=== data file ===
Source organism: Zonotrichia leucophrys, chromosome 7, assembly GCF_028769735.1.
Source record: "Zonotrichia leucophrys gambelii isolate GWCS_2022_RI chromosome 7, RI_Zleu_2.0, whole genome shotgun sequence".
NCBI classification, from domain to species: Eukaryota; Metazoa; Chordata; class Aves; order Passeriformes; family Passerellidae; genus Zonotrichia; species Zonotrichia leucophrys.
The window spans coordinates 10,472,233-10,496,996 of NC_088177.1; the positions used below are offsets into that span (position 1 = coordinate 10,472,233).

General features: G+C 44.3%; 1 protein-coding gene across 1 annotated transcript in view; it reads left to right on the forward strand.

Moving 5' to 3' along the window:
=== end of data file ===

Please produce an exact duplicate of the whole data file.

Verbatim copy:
Source organism: Zonotrichia leucophrys, chromosome 7, assembly GCF_028769735.1.
Source record: "Zonotrichia leucophrys gambelii isolate GWCS_2022_RI chromosome 7, RI_Zleu_2.0, whole genome shotgun sequence".
NCBI classification, from domain to species: Eukaryota; Metazoa; Chordata; class Aves; order Passeriformes; family Passerellidae; genus Zonotrichia; species Zonotrichia leucophrys.
The window spans coordinates 10,472,233-10,496,996 of NC_088177.1; the positions used below are offsets into that span (position 1 = coordinate 10,472,233).

General features: G+C 44.3%; 1 protein-coding gene across 1 annotated transcript in view; it reads left to right on the forward strand.

Moving 5' to 3' along the window: